to a podcast about separations technology and the original 1988 article.
This article identified the major challenges with membrane technology as "considerable fouling from solids in the solution
that clog the membrane, molecular weight and pore size specifications that often are inaccurate because of the inexact process
of membrane fabrication, and vulnerability of membranes to degradation after repeated sanitization steps" (1). BioPharm International talked to Michiel E. Ultee, chief scientific officer at Laureate Biopharmaceutical Services and a member of Biopharm International's
Editorial Advisory Board, about what's changed since the article's publication.
BioPharm: Have the problems with membrane technology that the authors cited been resolved?
Ultee: Yes. Combination or layered membranes now incorporate prefilter layers to prevent clogging of the molecular-filter layers.
Pore size, in terms of molecular weight, is still not precise, but most users have methods that take this into account by
applying size-separation membranes only where significant size differences appear, such as concentration of proteins. Better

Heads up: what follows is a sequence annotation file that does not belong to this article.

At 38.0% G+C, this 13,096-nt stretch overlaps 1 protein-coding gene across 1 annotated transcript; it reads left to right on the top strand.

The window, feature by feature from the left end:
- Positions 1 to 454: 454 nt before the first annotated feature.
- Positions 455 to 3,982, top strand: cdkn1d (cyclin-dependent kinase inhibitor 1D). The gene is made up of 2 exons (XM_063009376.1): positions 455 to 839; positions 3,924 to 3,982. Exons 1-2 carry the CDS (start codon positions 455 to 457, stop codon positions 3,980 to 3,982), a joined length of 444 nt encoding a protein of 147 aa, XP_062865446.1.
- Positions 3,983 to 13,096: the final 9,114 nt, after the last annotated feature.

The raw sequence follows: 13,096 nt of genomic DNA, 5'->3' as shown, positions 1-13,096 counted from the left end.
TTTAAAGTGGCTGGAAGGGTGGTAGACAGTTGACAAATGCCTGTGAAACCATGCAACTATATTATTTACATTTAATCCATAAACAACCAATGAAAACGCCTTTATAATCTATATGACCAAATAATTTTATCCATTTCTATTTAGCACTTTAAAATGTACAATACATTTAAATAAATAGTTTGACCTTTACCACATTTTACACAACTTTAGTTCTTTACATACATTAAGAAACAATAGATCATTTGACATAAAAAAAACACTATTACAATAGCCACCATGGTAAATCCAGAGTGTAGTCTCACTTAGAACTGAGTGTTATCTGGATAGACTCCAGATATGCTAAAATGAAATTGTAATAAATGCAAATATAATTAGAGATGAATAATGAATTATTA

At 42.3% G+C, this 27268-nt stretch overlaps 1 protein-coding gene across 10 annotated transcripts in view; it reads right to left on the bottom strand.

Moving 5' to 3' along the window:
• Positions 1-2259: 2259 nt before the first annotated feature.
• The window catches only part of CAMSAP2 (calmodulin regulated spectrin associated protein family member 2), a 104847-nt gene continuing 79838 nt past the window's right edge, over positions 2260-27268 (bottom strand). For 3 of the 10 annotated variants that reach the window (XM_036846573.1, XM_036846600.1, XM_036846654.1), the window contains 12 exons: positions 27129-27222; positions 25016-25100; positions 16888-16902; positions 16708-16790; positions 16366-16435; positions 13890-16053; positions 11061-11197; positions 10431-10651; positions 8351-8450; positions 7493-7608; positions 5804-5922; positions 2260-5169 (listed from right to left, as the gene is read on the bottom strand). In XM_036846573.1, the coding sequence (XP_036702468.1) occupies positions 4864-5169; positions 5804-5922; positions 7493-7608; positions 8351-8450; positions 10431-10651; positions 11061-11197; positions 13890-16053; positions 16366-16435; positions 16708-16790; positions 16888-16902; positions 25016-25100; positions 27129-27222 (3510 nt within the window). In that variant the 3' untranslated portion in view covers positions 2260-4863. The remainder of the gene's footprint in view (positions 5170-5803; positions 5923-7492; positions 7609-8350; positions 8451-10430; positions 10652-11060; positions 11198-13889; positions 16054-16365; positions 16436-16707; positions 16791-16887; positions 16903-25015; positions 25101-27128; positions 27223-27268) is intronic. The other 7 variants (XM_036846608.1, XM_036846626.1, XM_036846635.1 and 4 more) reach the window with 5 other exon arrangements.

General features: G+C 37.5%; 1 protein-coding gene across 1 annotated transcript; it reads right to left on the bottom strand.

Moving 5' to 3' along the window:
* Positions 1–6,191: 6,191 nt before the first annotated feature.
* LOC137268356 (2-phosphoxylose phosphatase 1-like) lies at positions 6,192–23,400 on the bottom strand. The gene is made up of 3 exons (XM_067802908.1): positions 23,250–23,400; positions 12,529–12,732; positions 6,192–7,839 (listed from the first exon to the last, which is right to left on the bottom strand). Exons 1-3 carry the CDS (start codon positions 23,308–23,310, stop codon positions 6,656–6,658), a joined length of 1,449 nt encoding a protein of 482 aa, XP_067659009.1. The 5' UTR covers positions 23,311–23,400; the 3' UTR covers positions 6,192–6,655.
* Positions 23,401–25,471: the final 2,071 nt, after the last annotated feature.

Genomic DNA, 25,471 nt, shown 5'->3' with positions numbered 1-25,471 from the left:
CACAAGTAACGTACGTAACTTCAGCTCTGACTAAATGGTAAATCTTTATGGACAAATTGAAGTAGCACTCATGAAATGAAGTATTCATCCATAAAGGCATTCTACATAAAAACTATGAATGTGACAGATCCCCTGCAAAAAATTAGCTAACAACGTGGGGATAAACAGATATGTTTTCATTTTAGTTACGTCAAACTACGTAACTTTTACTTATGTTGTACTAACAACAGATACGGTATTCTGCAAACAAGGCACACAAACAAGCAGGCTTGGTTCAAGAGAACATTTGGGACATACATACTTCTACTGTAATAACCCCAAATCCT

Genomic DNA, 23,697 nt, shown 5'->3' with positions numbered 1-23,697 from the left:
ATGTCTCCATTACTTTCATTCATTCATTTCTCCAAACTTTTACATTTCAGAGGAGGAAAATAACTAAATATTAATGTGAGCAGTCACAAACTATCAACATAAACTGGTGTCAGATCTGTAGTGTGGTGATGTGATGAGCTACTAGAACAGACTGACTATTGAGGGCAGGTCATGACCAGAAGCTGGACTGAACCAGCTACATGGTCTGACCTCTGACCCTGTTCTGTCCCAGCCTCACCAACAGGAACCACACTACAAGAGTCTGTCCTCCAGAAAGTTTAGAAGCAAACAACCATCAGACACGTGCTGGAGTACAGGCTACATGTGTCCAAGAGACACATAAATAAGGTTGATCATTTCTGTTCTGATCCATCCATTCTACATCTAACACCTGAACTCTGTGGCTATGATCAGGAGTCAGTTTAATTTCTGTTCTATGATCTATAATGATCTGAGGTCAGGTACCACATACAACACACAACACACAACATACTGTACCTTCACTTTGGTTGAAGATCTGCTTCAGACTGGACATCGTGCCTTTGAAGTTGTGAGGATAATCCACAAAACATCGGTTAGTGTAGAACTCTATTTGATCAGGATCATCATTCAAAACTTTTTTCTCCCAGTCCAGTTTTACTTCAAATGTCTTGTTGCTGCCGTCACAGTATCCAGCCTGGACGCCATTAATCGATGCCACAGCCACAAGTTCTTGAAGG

materials are now available that resist degradation by sodium-hydroxide sanitization.
BioPharm: Have affinity membranes led to dramatic gains in purification efficiency and begun "to encroach on chromatography's turf?"
Ultee: No. Affinity membranes have not really been accepted. The low capacity of membranes plus the high cost of affinity supports
have prevented their acceptance.
BioPharm: During electrophoresis, can researchers now read gels in real time without staining them beforehand? Has electrophoresis
become faster and more automated?
Ultee: Real-time staining is not yet possible with gels, but can be done with capillary electrophoresis, a technique that has evolved
after a shaky start. Gel staining and destaining has become much faster and more sensitive.
BioPharm: Where will separation technology be in another 25 years?
Ultee: As the need for larger quantities of proteins emerges, processes will be developed that take advantage of technology available
in the food and beverage industry. They will include techniques, such as precipitation, filtration, and resolubilization.
1. N.E. Pfund and K.G. Charles, BioPharm Intl. 1 (1), 29–33 (1988).